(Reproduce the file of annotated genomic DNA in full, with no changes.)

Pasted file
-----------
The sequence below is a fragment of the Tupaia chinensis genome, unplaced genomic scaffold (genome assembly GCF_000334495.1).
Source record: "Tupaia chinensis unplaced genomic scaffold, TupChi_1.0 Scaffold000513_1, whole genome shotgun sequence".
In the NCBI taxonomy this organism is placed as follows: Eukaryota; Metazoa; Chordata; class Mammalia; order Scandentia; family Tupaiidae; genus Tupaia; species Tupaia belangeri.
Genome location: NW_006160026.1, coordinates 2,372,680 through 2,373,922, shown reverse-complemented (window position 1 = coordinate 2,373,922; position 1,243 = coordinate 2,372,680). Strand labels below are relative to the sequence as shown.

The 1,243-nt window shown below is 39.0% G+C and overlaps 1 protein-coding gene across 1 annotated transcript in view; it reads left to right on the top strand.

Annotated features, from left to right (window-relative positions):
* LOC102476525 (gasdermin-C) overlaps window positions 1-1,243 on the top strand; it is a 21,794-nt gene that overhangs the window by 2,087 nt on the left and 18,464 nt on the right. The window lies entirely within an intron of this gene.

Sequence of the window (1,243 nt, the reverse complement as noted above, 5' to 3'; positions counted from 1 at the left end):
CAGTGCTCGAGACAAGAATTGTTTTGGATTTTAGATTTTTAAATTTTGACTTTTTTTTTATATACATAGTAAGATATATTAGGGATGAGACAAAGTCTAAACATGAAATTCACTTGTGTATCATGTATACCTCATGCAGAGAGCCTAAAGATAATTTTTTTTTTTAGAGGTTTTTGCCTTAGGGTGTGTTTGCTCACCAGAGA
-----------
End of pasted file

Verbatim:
The sequence below is a fragment of the Tupaia chinensis genome, unplaced genomic scaffold (genome assembly GCF_000334495.1).
Source record: "Tupaia chinensis unplaced genomic scaffold, TupChi_1.0 Scaffold000513_1, whole genome shotgun sequence".
In the NCBI taxonomy this organism is placed as follows: Eukaryota; Metazoa; Chordata; class Mammalia; order Scandentia; family Tupaiidae; genus Tupaia; species Tupaia belangeri.
Genome location: NW_006160026.1, coordinates 2,372,680 through 2,373,922, shown reverse-complemented (window position 1 = coordinate 2,373,922; position 1,243 = coordinate 2,372,680). Strand labels below are relative to the sequence as shown.

The 1,243-nt window shown below is 39.0% G+C and overlaps 1 protein-coding gene across 1 annotated transcript in view; it reads left to right on the top strand.

Annotated features, from left to right (window-relative positions):
* LOC102476525 (gasdermin-C) overlaps window positions 1-1,243 on the top strand; it is a 21,794-nt gene that overhangs the window by 2,087 nt on the left and 18,464 nt on the right. The window lies entirely within an intron of this gene.

Sequence of the window (1,243 nt, the reverse complement as noted above, 5' to 3'; positions counted from 1 at the left end):
CAGTGCTCGAGACAAGAATTGTTTTGGATTTTAGATTTTTAAATTTTGACTTTTTTTTTATATACATAGTAAGATATATTAGGGATGAGACAAAGTCTAAACATGAAATTCACTTGTGTATCATGTATACCTCATGCAGAGAGCCTAAAGATAATTTTTTTTTTTAGAGGTTTTTGCCTTAGGGTGTGTTTGCTCACCAGAGA